Scotland Yard detective cleared of running upmarket prostitution ring

Scotland Yard detective is cleared of running upmarket prostitution ring with lawyers’ daughter and spying on women after 50 hearings across six years

  • DC Daniel Williams, 43, accused of taking a cut from Beatrice Nokes’s sex work
  • Williams faced charges of misconduct and voyeurism dating back to 2014
  • He has finally been cleared on all charges after more than six years of hearing
  • Williams appeared relieved and before leaving court told the prosecutor: ‘No hard feelings, if there’s a movie Ms Jones, you will be played by Cate Blanchett.’ 

A former Scotland Yard detective has been cleared of running an upmarket prostitution ring with a solicitor’s daughter after 50 hearings spanning more than six years.  

DC Daniel Williams, 43, was accused of taking a cut from Beatrice Nokes’s sex work and bringing the money back to Tooting Police Station to be counted.

Williams had faced charges of misconduct and voyeurism dating back to 2014 but he has finally been cleared on all charges after a legal battle costing the taxpayer millions of pounds.

Nokes, 27, was cleared of inciting prostitution for gain by a jury at Southwark Crown Court in January 2018.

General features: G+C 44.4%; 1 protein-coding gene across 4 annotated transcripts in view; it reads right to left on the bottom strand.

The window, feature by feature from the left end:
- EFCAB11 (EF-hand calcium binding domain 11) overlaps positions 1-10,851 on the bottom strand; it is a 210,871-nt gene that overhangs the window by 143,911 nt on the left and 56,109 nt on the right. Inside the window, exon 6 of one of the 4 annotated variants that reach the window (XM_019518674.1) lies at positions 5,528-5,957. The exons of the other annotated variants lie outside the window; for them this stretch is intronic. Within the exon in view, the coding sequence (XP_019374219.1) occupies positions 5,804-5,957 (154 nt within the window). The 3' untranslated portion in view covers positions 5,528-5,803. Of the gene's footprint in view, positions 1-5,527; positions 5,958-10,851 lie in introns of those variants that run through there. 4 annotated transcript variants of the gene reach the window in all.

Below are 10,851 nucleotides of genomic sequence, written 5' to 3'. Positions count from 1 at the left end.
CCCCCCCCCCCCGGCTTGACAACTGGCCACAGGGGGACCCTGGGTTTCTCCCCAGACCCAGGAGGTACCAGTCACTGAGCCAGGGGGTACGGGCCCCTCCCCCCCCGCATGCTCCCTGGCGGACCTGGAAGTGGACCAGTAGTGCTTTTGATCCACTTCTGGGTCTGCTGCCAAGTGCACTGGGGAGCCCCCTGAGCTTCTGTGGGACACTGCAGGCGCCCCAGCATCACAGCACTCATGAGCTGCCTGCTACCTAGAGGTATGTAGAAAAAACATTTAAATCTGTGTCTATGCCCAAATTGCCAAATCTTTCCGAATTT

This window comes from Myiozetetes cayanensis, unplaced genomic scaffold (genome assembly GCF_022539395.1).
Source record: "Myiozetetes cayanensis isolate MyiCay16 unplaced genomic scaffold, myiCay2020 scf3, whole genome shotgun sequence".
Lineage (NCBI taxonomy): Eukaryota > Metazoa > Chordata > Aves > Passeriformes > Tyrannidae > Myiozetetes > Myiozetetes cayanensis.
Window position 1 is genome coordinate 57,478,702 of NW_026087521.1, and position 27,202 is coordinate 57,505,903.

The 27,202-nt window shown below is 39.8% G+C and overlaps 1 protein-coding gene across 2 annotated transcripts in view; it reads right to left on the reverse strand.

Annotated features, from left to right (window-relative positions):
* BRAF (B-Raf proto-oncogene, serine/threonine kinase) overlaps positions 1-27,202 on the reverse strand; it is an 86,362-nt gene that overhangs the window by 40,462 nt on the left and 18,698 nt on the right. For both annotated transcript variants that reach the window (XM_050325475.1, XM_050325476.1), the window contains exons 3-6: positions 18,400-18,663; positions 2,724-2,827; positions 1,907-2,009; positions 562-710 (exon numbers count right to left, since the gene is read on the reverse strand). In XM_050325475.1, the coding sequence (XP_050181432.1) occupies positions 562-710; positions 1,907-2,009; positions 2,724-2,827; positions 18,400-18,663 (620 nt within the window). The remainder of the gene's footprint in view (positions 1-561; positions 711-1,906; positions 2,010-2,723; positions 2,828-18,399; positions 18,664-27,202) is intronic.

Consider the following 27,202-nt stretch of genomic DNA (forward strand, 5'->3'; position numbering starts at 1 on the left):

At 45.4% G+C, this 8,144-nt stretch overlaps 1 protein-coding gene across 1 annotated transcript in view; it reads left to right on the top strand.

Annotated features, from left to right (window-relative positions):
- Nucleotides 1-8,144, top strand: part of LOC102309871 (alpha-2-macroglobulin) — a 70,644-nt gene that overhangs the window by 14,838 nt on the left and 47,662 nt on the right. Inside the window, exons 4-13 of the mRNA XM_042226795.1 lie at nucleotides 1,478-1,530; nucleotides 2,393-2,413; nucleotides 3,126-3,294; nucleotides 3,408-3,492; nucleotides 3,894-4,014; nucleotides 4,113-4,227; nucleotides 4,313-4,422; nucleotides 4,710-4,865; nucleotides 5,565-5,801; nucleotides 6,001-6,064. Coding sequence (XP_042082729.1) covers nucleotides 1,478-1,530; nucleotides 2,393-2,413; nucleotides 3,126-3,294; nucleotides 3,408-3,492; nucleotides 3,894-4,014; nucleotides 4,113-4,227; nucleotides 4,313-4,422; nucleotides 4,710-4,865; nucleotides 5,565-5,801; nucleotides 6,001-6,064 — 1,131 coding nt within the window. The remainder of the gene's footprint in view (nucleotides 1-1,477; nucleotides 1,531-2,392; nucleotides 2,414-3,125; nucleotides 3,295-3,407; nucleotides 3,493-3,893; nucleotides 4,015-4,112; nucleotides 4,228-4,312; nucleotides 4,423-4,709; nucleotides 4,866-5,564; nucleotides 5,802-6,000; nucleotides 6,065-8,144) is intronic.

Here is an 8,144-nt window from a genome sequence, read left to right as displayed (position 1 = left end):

DC Daniel Williams (pictured), 43, was accused of taking a cut from Beatrice Nokes’s sex work and bringing the money back to Tooting Police Station to be counted

Her acquittal can finally be reported after Williams was cleared after the Crown Prosecution Service offered no evidence.

Williams had been accused of spying on unsuspecting guests at the Mandolay Hotel in Guildford, Surrey, during a 10-month voyeurism spree.

Last week Judge Michael Grieve, QC, ruled Williams had no case to answer to a charge alleging misconduct in public office by controlling prostitution for gain between January and October 2014.

The judge’s ruling followed a successful application for abuse of process by Williams.

A CPS spokesman said the allegations of voyeurism relating to three women passed the evidential test, but after consulting the alleged victims it was ‘no longer in the public interest to proceed’.

Gillian Jones QC, prosecuting, told Southwark Crown Court: ‘It’s now no longer in the public interest to continue, the Crown offers no evidence.’

Judge Grieve added: ‘This does bring to an end what have been exceptionally long running proceedings in this case, upon which I don’t wish to comment on in any way.

Nokes (pictured outside Southwark Crown Court), 27, was cleared of inciting prostitution for gain by a jury at Southwark Crown Court in January 2018

‘The case has placed an enormous burden on both sides, for the extremely long amount of work people have been called to do, on both sides.’

Williams appeared relieved and before leaving court told the prosecutor: ‘No hard feelings, if there’s a movie Ms Jones, you will be played by Cate Blanchett.’

Since 2016 the former cop represented himself at court at up to 50 hearings, due to issues with the Police Federation paying his legal costs and his ineligibility for legal aid.